£34m per year to keep Northern Ireland towns tidy... this has to change
For many years Tidy Northern Ireland has provided councils with intelligence on where and what the local environmental issues are, helping them formulate appropriate solutions.
Hence, councils have become adept at cleaning up after people but our streets only look as good as they do because dedicated council staff are sweeping up after litter louts well before most people are awake.
Maintaining these standards is expensive with the cost of street cleansing rising 20% between 2009 and 2010, to a massive £34m a year.
That's £100,000 every day, or £50 for every rate payer. It is shocking and cannot go on.
The only real answer is for us all to change our ways and start using bins, taking litter home and clearing up after our dogs.
To not change is to ensure Northern Ireland fails.
Fails to attract inward investment - it is a fact that businesses do not want to invest in a dirty country; fails to attract tourists, or at least entice them or their friends back after seeing the litter, graffiti and fly-posting; and fails to prosper.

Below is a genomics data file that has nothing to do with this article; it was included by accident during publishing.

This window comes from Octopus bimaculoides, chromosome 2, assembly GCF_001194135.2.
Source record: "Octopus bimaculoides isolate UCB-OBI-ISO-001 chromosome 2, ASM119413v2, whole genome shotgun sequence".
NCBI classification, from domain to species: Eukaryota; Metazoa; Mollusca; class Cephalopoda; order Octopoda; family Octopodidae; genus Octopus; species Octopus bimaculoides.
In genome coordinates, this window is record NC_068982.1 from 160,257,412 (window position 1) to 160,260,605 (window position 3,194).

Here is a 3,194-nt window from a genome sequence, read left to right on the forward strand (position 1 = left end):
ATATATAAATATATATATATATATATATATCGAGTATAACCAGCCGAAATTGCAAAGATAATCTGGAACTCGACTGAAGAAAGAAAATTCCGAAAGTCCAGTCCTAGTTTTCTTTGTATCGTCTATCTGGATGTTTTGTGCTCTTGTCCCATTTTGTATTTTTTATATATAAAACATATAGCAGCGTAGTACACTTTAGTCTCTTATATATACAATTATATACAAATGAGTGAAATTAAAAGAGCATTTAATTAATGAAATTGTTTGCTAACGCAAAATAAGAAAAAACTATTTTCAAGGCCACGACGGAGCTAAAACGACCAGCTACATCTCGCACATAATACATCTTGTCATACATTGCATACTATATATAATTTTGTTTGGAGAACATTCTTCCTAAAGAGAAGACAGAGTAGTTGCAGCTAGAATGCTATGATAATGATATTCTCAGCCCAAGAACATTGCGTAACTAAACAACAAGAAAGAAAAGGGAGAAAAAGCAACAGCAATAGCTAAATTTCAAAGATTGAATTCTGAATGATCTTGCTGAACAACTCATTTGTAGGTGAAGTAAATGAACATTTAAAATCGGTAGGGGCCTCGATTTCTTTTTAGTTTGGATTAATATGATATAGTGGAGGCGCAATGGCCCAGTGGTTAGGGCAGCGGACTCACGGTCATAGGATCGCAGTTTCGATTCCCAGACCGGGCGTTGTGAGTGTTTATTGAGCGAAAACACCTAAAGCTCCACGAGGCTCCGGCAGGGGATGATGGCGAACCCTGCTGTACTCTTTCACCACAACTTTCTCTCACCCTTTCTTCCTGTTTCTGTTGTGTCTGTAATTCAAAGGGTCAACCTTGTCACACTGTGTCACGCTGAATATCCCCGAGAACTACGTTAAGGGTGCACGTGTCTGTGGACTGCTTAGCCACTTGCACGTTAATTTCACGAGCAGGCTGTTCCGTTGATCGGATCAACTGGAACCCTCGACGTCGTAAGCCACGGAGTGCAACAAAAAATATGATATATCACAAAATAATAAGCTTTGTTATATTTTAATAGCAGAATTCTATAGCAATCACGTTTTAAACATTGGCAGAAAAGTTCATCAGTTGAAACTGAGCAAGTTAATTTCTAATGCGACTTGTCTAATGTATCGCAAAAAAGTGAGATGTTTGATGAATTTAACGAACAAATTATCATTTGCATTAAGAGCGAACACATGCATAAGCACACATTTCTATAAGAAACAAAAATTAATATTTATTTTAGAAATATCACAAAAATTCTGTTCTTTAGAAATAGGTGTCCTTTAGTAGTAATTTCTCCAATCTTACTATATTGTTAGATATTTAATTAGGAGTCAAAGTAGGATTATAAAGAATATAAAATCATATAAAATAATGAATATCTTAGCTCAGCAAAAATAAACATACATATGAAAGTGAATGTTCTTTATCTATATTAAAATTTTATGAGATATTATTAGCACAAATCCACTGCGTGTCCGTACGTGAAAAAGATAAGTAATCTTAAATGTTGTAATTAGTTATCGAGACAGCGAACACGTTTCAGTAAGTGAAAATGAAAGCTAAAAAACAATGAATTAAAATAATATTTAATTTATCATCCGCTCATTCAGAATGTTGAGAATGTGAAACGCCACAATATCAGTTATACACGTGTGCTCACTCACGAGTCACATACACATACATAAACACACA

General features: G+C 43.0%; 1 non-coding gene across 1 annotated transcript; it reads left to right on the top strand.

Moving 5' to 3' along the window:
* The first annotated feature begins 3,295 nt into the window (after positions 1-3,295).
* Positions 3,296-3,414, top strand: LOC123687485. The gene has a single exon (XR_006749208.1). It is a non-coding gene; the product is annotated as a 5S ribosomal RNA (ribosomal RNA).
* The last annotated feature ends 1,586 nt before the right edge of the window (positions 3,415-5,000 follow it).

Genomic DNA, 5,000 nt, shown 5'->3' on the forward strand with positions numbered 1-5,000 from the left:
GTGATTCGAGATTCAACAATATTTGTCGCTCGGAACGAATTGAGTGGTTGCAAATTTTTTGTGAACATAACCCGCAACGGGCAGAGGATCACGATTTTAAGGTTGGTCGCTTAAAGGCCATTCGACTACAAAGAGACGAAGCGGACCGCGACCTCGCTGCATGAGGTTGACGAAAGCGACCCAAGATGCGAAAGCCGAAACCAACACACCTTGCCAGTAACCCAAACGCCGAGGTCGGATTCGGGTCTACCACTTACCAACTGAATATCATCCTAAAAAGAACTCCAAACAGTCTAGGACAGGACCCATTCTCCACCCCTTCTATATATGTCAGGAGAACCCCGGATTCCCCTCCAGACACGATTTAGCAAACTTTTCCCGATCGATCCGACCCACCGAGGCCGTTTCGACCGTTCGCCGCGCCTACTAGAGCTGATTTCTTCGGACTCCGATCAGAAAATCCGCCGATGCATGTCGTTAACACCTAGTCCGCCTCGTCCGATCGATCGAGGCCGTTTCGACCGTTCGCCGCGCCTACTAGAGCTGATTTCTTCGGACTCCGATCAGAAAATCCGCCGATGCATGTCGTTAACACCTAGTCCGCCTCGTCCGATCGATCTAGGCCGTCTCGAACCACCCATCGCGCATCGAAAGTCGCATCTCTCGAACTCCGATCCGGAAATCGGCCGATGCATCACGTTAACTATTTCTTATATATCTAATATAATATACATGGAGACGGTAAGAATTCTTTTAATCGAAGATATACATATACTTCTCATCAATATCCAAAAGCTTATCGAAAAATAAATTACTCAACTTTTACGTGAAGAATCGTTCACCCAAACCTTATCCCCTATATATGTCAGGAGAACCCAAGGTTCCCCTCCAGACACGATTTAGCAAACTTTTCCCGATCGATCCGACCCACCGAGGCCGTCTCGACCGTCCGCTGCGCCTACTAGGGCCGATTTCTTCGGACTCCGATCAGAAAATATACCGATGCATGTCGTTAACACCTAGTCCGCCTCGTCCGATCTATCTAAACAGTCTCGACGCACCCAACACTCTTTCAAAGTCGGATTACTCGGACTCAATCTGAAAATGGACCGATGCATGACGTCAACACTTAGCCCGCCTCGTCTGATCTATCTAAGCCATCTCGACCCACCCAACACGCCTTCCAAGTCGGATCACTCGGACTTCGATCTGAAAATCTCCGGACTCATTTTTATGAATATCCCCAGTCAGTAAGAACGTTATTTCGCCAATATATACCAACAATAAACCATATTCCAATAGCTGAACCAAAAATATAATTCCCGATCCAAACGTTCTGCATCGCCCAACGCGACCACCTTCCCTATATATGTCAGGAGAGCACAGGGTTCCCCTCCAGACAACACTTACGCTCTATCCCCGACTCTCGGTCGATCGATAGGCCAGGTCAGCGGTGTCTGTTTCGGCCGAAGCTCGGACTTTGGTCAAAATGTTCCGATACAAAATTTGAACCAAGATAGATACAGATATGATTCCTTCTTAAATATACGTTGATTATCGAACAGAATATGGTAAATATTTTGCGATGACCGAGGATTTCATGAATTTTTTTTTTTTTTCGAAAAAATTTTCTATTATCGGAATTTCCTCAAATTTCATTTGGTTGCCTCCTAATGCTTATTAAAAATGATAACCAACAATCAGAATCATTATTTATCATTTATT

So, it is time for change.
It's no longer sufficient to tinker at the edges of this problem.
Others realised this decades ago, for example in Texas, where a 25-year-old campaign has reduced visible litter by 72% and saved an average $5m a year in clean up costs.
Of course we need to keep cleaning up after people, but prevention is better than cure and media campaigns, local clean-ups, education and, for those who will not listen to any of that, fines and prosecutions, all have their place.
Tidy NI welcomes the forthcoming legislation which raises the level of fines and give councils stronger powers. Yet enforcement is not the only answer. We also need to take some personal responsibility.
The Big Spring Clean, which has been strongly backed by the Belfast Telegraph, has demonstrated the public's clear backing for this local action.
If we work together we can beat this problem, just as we have made great strides with drink-driving, wearing seat-belts and smoking in public places.
The simple truth is that if enough of us want to live in a cleaner Northern Ireland then we can make it happen. My message is simple: Don't rubbish Northern Ireland.